But if anything goes wrong, Temasek is NOT on the hook here.
The protection comes from the 5 points we talked about earlier, there is no “Temasek Guarantee” here.
So again – there are a lot of safeguards in place, but Temasek guaranteeing Astrea VI is not one of them.
Liquidity / Price on the secondary markets
I extracted the price charts for Astrea IV and Astrea V below.
2 key takeaways:
- Both are trading very well on the open market, at about 5% premiums
- Trading liquidity is very poor (but at least there is some liquidity)
Will they trade well on the open market? Is there risk of capital loss on secondary markets?
Someone, and I kid you not, asked this at the Live Q&A to Astrea’s management.
The question basically was – How will Astrea VI trade on the open market after listing. Does the price go down such that I suffer capital losses?
Obviously, the reply was that they had no clue.
And to be fair, this is a legitimate concern.
As shared last week, I do expect us to be in a rising yield environment for 2021. This will continue until such time as the Feds come in with some kind of operation twist or yield curve control (or not, if you disagree with me).
If yields go up, bond prices come down, so there is a possibility that these Astrea VI bonds trade underwater.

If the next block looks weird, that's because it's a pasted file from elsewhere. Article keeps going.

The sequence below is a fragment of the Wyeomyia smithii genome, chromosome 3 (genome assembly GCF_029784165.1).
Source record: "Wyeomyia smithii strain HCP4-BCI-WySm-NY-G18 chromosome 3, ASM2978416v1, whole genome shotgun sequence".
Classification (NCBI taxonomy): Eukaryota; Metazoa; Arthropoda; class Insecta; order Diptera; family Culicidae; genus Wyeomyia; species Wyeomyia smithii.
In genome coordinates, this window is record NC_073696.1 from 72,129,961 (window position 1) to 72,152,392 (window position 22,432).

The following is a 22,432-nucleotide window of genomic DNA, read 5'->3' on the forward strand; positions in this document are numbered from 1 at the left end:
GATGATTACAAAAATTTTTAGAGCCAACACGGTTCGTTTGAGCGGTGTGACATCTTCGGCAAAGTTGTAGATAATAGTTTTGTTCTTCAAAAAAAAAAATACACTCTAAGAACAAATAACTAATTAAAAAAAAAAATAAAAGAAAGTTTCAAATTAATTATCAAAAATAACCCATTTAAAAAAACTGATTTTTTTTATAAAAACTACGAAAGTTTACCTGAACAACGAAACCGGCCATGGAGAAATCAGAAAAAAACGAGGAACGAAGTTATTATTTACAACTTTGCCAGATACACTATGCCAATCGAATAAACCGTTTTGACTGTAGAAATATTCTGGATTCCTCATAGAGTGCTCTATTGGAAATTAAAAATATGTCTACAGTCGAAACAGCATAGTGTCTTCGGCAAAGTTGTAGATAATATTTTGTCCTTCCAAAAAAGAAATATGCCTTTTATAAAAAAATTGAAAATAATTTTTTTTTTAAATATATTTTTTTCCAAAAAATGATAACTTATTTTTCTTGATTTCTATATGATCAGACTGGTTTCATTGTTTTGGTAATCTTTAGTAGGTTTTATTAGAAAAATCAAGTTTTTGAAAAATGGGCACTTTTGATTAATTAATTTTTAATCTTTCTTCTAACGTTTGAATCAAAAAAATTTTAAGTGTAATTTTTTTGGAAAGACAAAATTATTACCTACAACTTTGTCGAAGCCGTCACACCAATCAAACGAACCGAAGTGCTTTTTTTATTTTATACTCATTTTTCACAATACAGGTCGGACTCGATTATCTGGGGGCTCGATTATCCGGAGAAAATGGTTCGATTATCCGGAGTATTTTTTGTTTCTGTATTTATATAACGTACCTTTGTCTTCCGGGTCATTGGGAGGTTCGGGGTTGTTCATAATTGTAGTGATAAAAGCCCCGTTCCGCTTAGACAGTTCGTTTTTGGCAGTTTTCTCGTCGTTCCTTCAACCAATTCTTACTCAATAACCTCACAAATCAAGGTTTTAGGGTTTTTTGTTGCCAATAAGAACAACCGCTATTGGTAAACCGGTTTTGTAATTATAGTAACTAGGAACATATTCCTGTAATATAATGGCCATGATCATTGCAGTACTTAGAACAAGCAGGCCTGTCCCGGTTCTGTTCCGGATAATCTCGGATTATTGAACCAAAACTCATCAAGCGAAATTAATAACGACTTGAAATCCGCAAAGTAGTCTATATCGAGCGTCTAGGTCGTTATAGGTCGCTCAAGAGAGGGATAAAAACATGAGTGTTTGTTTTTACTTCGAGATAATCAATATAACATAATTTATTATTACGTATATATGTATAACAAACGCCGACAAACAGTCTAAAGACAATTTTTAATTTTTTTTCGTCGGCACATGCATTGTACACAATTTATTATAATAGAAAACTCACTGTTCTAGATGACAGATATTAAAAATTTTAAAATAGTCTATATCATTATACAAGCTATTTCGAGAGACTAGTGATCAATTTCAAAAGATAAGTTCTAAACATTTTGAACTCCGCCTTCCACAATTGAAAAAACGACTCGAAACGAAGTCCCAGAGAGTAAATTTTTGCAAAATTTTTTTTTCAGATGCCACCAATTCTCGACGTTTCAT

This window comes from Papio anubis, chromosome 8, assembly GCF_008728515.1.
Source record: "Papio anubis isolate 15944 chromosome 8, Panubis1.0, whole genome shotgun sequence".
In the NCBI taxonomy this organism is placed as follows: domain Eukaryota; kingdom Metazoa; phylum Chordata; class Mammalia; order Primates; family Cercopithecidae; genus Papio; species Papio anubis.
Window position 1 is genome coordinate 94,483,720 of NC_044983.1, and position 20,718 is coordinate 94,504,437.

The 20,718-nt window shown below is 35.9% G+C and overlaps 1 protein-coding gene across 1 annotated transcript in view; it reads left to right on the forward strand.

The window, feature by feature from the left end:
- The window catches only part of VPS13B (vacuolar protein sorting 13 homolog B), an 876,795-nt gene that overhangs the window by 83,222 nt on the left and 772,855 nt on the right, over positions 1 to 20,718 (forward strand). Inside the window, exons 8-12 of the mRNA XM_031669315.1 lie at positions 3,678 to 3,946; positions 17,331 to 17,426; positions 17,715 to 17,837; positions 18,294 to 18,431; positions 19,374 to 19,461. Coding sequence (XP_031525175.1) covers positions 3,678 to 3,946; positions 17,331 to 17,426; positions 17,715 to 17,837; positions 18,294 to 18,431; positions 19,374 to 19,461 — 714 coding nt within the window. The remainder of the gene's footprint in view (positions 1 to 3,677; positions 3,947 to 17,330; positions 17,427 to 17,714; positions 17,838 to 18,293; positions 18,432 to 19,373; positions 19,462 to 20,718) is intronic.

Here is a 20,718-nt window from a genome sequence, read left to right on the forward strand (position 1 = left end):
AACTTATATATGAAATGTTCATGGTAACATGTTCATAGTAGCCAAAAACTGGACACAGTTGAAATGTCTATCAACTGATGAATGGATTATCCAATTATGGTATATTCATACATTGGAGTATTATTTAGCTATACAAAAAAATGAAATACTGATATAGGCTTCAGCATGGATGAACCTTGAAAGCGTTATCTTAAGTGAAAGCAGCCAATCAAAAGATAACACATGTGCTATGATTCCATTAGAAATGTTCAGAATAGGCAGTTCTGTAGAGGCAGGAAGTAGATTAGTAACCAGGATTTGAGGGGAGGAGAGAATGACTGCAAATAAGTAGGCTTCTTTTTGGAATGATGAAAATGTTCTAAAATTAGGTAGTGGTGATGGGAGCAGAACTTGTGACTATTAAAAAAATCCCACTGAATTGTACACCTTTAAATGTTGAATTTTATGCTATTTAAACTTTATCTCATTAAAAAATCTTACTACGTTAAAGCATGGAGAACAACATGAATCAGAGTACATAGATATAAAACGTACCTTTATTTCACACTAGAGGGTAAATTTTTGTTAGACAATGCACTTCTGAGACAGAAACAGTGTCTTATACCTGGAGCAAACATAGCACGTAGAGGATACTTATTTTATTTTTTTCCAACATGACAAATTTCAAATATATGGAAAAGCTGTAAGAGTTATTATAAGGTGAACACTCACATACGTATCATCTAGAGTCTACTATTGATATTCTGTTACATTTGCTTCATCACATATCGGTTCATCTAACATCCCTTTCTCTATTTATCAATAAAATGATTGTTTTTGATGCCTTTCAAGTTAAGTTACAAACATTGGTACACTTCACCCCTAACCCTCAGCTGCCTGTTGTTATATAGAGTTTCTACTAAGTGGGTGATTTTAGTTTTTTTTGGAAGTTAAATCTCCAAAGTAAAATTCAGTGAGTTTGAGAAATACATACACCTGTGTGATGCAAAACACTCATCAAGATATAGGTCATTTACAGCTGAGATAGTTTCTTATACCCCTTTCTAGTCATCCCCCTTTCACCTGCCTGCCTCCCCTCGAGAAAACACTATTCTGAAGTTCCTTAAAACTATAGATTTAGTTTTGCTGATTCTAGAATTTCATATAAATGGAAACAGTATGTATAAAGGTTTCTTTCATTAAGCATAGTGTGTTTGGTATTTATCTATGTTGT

I don’t have a strong view on how Astrea VI trades post-IPO.
Based on Astrea IV/V’s yield to maturity, Astrea VI should see a small bounce on IPO.
But whether they trade down in the coming months, I frankly have no easy answer here.
The liquidity on these things are so low that anyone trying to dump them can easily move the market.
So I genuinely cannot rule out that possibility that Astrea VI trades below par for short periods on the open market.
This is a risk to note if you’re buying in.
Trading Liquidity is low
And again – trading liquidity is very low.
As low as 11 lots a day for Astrea V.
If you want to sell these in a hurry, you probably need to price below market to get them done.
Don’t expect instant liquidity here.
How attractive Astrea VI is depends on your opportunity cost
Let’s put it this way.
If the money doesn’t go into Astrea VI, where would it go instead?
If the money goes into stocks or REITs, then I think stick with stocks / REITs. Those probably give a better investment return.
We’re moving into a more inflationary scenario with economic growth picking up, so I wouldn’t allocate money away from stocks / REITs into low yielding bonds like these.
But if the money is going into a DBS Multiplier or money market fund, then Astrea VI is a very solid choice. The 3% just offers a very attractive risk-reward compared to anything cash can offer at the moment.
Will I be subscribing?
I think I will actually.
I have a whole bunch of funds sitting around in DBS Multiplier, Endowus Cash Smart, and Syfe Cash just earning what 1.4% a year?
For a small bit of extra risk, I’m easily doubling the return here to 3.0%.